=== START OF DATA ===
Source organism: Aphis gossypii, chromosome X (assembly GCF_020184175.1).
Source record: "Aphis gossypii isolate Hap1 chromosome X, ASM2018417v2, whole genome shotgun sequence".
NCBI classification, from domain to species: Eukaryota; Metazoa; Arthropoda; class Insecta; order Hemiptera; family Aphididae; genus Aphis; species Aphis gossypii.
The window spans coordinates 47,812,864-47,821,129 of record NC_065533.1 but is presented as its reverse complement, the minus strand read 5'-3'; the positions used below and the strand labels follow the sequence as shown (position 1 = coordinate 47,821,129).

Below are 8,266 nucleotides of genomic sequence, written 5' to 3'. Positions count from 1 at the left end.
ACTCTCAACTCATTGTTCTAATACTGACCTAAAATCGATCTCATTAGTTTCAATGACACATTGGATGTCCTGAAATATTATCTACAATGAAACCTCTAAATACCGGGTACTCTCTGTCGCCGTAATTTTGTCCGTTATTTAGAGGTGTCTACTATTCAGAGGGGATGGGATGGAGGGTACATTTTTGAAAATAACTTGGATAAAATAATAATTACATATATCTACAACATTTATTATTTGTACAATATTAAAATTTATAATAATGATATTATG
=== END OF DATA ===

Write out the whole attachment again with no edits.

Source organism: Aphis gossypii, chromosome X (assembly GCF_020184175.1).
Source record: "Aphis gossypii isolate Hap1 chromosome X, ASM2018417v2, whole genome shotgun sequence".
NCBI classification, from domain to species: Eukaryota; Metazoa; Arthropoda; class Insecta; order Hemiptera; family Aphididae; genus Aphis; species Aphis gossypii.
The window spans coordinates 47,812,864-47,821,129 of record NC_065533.1 but is presented as its reverse complement, the minus strand read 5'-3'; the positions used below and the strand labels follow the sequence as shown (position 1 = coordinate 47,821,129).

Below are 8,266 nucleotides of genomic sequence, written 5' to 3'. Positions count from 1 at the left end.
ACTCTCAACTCATTGTTCTAATACTGACCTAAAATCGATCTCATTAGTTTCAATGACACATTGGATGTCCTGAAATATTATCTACAATGAAACCTCTAAATACCGGGTACTCTCTGTCGCCGTAATTTTGTCCGTTATTTAGAGGTGTCTACTATTCAGAGGGGATGGGATGGAGGGTACATTTTTGAAAATAACTTGGATAAAATAATAATTACATATATCTACAACATTTATTATTTGTACAATATTAAAATTTATAATAATGATATTATG